Vintage Valentines: A Collection Begins

Lately, I have been quite busy going through my vast inventory of vintage treasure to find items to stock for Valentine’s Day (romantics, take note! It’s coming up quickly!). Heart shaped items, bright red fashion pieces, romantic sheet music, even an antique book of Tennyson’s poetry are all available in the Valentine’s Day section of Upswing Vintage.

And of course there are the cards. I have quite a few in my store, the oldest of which date to the 1930s. I also recently acquired a huge amount of cards – valentines and otherwise – from the estate of a woman who apparently worked for the Gump’s card department back in the 1980s. I have vast amounts of very high end greeting cards like this that were sold at this legendary San Francisco department store 30 years ago, all in unused, mint condition.

Perhaps my favorite thing I’ve listed so far is this book of 1950s push-out Valentines for children. There is not one inch of this item that is not adorable. From the little girl with the flocked dress on the cover (who is actually a push out valentine herself), to the cut and fold envelopes decorated with red and blue heart stick figures, to the tiny “kissing stamps” – it is enough to make you swoon with the cuteness of it all.

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While I am quite proud of the Valentine’s Day cards offered in my shop, I must admit I am not listing all that I have in my possession. I adore vintage greeting cards of all kinds, but these little tokens of love are a particular favorite. I must admit, I tend to hoard them for myself when I find them, but I thought I’d share some of my favorites with you here.

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Above are some of the first vintage Valentine’s Day cards I acquired. These are all from different decades, with the most recent being from the 1940s or so. And the oldest? That one up at the top looking all Victorian – because it is.

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This purple flowery heart Valentine is from none other than Raphael Tuck and Sons, the company which featured prominently in my last blog post. This gorgeous die cut valentine dates to the 1870s-1880s – isn’t it exquisite? The one next to it actually stands up, a style that was very popular from about 1895 to 1915.

Many months ago, I came across three large scrapbooks from the late 1960s and early 1970s, all completely filled with greeting cards. The woman who made these scrapbooks lovingly pasted every card she received from her husband, her parents, her children and her friends in these books. I have spent hours pouring over them, reading the birthday wishes from friends, the Get Well sentiments after she had surgery, and the vast numbers of Christmas cards she received.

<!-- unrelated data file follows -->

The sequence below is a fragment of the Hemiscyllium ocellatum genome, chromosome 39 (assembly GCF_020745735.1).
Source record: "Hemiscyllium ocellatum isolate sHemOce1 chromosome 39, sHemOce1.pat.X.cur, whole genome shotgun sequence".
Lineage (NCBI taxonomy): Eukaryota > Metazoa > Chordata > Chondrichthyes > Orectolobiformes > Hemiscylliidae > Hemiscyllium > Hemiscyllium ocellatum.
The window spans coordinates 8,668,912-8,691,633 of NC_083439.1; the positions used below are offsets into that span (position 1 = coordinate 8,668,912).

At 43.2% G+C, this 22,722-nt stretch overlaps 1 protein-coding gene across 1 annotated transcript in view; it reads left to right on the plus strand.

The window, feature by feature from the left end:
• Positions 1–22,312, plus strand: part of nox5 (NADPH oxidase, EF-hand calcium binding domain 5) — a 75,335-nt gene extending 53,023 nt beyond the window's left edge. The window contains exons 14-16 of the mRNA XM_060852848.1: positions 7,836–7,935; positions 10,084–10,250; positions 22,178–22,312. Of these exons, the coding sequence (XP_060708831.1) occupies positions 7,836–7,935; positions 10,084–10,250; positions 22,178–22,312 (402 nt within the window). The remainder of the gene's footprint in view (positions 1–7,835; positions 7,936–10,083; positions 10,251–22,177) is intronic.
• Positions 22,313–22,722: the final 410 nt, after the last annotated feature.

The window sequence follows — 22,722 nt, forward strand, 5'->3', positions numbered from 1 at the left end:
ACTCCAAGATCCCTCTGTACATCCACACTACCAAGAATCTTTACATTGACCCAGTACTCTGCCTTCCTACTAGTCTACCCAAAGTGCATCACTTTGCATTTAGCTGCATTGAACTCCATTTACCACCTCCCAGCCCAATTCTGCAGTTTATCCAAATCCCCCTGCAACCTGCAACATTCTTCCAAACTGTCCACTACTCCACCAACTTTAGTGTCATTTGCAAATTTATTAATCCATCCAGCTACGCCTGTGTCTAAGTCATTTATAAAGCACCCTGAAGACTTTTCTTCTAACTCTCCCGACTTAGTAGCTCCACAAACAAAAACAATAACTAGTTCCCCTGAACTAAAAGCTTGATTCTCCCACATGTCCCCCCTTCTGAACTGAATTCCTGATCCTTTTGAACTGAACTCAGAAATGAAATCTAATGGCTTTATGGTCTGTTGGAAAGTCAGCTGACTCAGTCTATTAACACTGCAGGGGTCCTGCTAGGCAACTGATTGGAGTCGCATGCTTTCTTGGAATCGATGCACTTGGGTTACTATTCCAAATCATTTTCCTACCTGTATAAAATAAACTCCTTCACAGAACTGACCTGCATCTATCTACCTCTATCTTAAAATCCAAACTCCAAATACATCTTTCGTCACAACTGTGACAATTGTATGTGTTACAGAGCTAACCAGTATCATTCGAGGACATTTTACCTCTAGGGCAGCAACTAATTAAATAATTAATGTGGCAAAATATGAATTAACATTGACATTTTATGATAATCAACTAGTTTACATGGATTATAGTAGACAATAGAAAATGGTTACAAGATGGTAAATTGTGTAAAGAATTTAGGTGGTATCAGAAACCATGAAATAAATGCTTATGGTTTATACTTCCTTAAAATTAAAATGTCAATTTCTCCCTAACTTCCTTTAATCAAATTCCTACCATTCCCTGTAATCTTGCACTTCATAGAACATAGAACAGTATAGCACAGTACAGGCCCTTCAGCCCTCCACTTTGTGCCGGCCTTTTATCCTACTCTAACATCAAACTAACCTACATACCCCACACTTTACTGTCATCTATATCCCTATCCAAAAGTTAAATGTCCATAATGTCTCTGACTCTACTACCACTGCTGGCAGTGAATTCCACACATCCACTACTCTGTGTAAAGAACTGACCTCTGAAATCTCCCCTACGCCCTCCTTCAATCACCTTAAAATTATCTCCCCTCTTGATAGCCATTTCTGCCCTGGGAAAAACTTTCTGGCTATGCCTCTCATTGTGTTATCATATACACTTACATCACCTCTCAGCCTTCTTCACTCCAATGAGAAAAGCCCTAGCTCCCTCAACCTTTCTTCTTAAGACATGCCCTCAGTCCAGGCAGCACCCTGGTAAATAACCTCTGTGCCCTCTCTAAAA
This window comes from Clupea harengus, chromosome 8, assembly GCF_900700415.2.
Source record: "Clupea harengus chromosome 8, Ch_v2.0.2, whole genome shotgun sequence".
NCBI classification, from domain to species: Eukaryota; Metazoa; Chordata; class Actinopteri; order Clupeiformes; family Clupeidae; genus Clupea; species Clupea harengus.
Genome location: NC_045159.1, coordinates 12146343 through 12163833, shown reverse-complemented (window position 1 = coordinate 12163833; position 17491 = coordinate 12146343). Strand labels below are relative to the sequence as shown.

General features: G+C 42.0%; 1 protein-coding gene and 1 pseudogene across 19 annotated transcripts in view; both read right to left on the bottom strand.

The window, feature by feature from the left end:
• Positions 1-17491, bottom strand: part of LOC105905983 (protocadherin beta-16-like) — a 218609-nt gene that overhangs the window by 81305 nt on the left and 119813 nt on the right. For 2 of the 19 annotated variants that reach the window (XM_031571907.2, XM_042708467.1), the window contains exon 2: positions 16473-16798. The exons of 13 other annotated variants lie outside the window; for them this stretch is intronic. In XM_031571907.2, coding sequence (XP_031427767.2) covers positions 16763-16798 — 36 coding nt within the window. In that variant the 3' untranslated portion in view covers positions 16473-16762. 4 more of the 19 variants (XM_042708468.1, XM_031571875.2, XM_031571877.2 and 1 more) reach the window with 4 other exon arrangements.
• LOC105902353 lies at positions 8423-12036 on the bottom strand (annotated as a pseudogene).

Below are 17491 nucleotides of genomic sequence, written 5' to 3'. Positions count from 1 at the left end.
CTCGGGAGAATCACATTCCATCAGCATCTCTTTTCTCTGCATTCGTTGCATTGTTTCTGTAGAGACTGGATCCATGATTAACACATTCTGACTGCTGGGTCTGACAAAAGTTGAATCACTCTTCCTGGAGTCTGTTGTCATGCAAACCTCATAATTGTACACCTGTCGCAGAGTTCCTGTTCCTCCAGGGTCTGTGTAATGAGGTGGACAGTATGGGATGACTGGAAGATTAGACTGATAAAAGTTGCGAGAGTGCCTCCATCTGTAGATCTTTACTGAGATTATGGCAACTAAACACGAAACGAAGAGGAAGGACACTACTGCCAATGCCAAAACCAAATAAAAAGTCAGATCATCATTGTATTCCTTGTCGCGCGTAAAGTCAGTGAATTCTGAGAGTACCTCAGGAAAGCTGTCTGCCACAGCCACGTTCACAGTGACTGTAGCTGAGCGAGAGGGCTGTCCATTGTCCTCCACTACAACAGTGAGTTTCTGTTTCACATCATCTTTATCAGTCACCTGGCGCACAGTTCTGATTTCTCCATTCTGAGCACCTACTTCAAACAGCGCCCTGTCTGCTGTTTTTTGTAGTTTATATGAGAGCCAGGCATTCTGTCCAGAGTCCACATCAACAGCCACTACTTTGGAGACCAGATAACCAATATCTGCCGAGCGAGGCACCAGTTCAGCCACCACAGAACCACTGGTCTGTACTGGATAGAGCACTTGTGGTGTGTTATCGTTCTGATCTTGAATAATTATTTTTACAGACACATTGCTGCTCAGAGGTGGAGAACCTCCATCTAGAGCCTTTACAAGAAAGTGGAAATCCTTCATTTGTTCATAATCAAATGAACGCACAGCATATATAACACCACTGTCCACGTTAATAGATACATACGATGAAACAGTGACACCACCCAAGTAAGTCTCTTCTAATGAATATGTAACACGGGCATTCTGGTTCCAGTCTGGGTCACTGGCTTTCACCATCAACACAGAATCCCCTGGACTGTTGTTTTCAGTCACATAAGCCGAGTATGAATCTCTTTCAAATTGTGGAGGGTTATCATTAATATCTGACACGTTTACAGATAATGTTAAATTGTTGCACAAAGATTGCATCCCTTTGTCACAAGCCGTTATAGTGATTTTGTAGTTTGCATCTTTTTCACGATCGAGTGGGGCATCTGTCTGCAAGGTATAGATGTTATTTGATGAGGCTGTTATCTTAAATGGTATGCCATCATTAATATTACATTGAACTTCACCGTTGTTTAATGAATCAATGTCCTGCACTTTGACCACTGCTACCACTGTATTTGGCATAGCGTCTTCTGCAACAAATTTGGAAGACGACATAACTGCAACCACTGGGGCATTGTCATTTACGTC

But my favorite are the ones she gave to her husband, and those he gave to her. This couple gave each other cards for every single occasion: birthday, anniversaries, and Valentine’s Day of course, but also Easter and New Year’s Day. I am quite certain I have never given my husband a card for Easter, let alone New Year’s.

Here are some of the Valentine’s Day cards they gave to each other. This couple, particularly “the hubby” as he signed himself, tended to favor the humorous cards. She was a bit more lovey dovey. Together, I’m sure they were perfectly balanced!

 

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Nuka was quite intrigued by this one

Finally, we come to a love affair that really touched me. The man who gave his beloved these cards clearly adored her. The cards came to me along with numerous other documents from their life, giving me a tiny glimpse into their world.

But the cards! They span three decades of their life together, from the early 1950s to the mid 1970s. Each one has a succinct, but very heartfelt note from him. The fact that she kept them with all her important papers gives me hope that she cherished him just as much.

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Is it voyeuristic to look into the lives of couples from long ago through the valentines they gave? Perhaps. But I prefer to think that I am preserving a bit of the love they shared. As they say, true love never dies.

More to see on vintage Valentine’s Day cards:

A Flowering of Affection: Victorian Valentine Cards at the Lilly Library

Video featuring a wonderful collection of cards, including the first mail posted valentine on record, dating to 1806

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